The weekend before last I posted the following photo and description on my Instagram feed.
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Halloween = my favorite time for over-saturating social media with photos of my kids. For this party Miss is a loose interpretation of a samurai, Mr is Buzz Lightyear.

If you visit my account you’ll see that my loose interpretation of a samurai costume hit some nerves, and cultural appropriation is something I’ve been thinking about ever since.

The podcast http://blogs.howstuffworks.com/category/stuff-mom-never-told-you/ just did an episode on this titled “What Not to Wear on Halloween” and I think it’s a great listen if you’d like to spend some time working through this issue.

This is the conclusion I have come to: It is never appropriate to represent or impersonate a negative or offensive stereotype of a currently-living group with a costume. Additionally, a privileged group should never dress as a member of a group they have oppressed, offended, or reside above in a given area (either presently or in the past). Be culturally sensitive about donning costume inspired by foreign cultures, particularly those your own culture has oppressed or attacked in some way.

If you have enough not to be homeless, you should not be dressing as a homeless person for Halloween. Living without a home is not a joke. If you are healthy, don’t dress up as a cancer patient. Having cancer is not a joke. (If you actually have cancer, feel free to dress up as someone with cancer. Maybe it can be a make lemonade from lemons kind of situation?) “White trash”, illegal alien, blackface. All are offensive. One of the Stuff Your Mom Never Told You hosts pointed out that at the end of the night the Halloween participant gets to go home and take their costume off. They may have been pretending to be a Black, mentally ill, incarcerated character, but after the party is over they get to go back to being a white, wealthy, TV personality. A better homage to Crazy Eyes would be donating some money to a cause that support similar women who need assistance getting back on their feet after incarceration.

I’ve cited some examples that I consider to be very obvious, but there are some I can’t decide on. What if I want to dress as a maid? Maybe the sexy French kind, maybe as someone in regular clothes who carries around a mop and set of rags all night. I think telling someone that they can’t dress as a maid somehow implies something negative about being a maid. But if I picture Paris Hilton dressing as a maid I get a bad taste in my mouth – it feels wrong. Same thing with dressing as an auto mechanic, or Walmart employee, or coal miner. Where is the line between personifying an idea and making a joke out of it?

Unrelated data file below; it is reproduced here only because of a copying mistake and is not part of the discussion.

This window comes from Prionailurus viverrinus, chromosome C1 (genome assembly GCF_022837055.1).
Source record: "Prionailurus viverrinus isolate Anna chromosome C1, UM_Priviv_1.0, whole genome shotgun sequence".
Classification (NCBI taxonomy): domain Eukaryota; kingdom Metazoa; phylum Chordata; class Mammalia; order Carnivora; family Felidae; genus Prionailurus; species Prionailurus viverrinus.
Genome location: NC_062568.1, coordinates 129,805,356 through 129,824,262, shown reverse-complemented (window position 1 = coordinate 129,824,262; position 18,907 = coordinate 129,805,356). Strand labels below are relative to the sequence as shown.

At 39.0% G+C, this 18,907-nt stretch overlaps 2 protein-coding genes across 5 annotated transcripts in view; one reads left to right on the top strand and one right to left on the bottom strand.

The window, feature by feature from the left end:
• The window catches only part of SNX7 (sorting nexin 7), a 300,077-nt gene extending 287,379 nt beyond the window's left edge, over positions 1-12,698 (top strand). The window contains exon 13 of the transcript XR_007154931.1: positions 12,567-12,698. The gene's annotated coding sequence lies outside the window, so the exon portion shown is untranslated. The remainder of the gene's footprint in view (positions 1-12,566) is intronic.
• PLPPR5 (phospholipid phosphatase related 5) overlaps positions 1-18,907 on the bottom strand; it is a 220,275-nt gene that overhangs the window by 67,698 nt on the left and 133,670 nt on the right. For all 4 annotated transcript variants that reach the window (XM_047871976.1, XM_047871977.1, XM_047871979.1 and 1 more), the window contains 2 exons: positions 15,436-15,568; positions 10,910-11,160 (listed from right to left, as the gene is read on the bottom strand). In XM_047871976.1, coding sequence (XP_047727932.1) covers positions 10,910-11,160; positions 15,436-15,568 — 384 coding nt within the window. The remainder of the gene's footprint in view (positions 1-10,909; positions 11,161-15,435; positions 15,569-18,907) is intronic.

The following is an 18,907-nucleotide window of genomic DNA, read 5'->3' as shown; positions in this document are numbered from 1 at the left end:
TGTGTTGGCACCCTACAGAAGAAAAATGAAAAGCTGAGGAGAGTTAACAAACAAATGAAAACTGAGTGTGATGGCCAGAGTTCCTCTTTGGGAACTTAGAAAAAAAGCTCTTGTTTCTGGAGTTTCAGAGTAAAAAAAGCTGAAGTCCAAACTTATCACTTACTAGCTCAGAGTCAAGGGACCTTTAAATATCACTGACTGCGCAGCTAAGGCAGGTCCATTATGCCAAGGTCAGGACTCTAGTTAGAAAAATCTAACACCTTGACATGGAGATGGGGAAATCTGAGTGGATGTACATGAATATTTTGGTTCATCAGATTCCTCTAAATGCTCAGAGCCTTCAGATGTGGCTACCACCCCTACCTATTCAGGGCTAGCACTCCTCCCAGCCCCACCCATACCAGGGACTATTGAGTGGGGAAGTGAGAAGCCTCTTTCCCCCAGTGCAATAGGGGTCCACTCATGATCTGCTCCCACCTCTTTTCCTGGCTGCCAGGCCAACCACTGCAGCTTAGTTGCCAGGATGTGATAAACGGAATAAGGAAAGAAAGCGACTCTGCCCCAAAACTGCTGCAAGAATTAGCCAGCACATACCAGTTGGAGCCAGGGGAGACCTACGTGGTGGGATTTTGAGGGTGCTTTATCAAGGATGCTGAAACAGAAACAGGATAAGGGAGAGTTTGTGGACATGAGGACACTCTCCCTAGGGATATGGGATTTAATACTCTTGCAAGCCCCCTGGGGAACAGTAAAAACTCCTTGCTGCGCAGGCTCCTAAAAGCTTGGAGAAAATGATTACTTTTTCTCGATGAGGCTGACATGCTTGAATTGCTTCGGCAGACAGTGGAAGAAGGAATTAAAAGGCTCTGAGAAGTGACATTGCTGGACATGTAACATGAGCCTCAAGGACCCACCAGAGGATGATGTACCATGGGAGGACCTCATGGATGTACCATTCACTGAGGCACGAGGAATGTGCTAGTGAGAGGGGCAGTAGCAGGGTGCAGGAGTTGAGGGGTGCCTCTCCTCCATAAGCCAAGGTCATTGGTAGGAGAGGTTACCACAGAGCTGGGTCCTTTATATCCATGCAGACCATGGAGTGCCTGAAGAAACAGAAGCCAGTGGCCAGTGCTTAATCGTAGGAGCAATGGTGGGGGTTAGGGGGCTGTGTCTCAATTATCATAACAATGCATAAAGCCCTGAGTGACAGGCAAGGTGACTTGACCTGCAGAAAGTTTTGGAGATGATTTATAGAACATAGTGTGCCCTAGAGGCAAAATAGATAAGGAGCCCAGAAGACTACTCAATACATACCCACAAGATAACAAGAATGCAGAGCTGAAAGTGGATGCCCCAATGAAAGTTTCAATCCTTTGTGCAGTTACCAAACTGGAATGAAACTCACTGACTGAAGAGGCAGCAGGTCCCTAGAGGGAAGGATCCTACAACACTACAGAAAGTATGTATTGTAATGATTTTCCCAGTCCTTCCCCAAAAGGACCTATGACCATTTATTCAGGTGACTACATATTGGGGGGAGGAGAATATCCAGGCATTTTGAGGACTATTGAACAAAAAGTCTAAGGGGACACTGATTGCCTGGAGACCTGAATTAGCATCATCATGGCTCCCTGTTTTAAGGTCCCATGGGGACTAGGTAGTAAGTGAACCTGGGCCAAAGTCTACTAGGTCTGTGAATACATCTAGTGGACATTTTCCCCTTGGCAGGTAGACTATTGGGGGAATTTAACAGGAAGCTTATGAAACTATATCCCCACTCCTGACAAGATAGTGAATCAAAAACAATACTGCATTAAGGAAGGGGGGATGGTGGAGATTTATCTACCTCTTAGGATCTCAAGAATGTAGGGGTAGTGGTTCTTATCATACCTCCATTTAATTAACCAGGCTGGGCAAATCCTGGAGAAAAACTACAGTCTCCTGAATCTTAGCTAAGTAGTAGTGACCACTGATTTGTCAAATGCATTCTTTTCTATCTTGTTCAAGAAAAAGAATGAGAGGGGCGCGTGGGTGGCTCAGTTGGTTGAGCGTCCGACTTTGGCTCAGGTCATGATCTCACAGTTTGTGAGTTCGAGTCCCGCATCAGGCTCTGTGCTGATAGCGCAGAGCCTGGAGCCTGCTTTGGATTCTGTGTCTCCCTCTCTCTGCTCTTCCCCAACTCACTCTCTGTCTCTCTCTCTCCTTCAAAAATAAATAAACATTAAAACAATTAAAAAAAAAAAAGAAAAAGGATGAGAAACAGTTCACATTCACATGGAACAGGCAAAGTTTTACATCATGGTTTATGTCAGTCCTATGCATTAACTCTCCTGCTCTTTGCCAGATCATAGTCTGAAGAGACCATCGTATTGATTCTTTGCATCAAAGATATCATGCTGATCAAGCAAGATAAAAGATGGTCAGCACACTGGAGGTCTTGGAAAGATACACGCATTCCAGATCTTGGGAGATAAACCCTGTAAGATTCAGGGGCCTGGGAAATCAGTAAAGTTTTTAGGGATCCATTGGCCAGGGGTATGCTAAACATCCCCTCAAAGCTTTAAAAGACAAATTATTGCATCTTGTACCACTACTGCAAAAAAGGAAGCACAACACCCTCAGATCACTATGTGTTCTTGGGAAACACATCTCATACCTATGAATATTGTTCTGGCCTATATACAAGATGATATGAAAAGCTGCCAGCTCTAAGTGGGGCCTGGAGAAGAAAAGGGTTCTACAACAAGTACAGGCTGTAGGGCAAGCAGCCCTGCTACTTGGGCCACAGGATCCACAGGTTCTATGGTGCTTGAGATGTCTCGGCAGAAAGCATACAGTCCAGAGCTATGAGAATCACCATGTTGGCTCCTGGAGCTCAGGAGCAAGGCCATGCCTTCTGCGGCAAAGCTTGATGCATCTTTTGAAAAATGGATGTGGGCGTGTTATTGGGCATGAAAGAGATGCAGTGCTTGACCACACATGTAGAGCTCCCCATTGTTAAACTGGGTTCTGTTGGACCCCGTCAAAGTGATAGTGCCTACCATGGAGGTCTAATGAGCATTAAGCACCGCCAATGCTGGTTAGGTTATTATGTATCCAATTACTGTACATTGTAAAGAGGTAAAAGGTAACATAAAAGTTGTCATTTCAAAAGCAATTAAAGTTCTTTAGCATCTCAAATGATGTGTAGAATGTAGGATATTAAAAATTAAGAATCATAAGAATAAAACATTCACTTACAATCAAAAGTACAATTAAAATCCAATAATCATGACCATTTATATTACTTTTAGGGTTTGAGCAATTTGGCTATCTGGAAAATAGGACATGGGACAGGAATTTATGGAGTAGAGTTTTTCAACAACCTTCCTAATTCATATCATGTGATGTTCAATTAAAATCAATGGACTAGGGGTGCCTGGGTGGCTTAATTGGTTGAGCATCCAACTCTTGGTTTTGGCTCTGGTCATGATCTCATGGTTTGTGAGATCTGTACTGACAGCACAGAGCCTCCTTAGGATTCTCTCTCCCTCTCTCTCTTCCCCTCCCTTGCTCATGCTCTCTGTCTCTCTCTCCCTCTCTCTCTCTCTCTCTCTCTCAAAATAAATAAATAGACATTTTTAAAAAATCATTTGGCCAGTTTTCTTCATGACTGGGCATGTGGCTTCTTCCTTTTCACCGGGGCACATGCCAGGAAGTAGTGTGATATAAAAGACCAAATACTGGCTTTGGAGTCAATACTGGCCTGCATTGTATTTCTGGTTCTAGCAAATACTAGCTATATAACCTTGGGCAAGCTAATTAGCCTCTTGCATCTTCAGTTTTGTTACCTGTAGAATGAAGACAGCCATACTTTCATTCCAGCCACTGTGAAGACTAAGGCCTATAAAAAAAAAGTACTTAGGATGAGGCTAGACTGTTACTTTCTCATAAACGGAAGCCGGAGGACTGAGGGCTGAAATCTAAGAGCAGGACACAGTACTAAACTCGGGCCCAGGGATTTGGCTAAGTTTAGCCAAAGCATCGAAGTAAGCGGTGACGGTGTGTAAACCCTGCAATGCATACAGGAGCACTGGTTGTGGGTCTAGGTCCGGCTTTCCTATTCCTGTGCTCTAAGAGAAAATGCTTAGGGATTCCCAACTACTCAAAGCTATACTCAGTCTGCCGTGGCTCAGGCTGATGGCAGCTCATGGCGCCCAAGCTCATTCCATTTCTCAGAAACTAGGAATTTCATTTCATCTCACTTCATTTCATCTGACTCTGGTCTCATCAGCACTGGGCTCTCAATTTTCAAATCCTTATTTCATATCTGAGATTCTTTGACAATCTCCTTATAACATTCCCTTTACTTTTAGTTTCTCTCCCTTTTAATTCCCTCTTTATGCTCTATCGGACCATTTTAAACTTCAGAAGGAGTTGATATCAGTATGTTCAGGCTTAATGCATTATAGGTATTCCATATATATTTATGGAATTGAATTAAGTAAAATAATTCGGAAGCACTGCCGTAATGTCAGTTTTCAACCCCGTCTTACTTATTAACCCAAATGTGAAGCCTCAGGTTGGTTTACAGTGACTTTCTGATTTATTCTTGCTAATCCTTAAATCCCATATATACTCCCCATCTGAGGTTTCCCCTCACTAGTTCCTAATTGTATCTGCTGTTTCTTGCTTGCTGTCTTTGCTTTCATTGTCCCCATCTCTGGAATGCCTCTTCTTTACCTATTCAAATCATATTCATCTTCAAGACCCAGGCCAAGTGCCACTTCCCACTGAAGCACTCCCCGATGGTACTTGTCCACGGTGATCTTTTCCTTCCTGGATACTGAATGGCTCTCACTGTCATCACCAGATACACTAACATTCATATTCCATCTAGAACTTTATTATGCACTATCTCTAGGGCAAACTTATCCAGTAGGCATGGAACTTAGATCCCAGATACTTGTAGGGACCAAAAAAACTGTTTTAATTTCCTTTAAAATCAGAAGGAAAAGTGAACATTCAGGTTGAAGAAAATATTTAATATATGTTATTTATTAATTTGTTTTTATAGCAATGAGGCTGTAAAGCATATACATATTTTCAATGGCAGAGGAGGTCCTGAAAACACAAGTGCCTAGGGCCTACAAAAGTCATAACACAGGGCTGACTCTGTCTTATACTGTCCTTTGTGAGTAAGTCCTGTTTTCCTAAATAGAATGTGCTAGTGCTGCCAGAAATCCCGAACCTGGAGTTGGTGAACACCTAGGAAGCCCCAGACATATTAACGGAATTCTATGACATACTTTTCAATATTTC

I think the best approach to choosing a Halloween costume is to think about the person you are representing and decide how you are portraying their personhood. Most importantly, think about how they might feel if you were to encounter them in person. If there is any hesitation on your part, or any possibility of offense on theirs, choose something else. If you don’t know if something is offensive read about it on Wikipedia or ask someone who is well-read. If you’re reading this I’m going to assume you have the means at your disposal to create almost anything you can dream up; unique and creative costumes are the best kind anyway. Leave the flat jokes and hurtful stereotypes to the comedians who aren’t savvy enough to come up with sharp and innovative material.

      I'm a farm-raised almost-crunchy stroller-pushing picture-taking lifestyle-blog-writing gastronomy-obsessed divine-seeking thrift-store-combing cheese-inhaling pavement-pounding laughter-sprinkling lover of individuality and taking chances.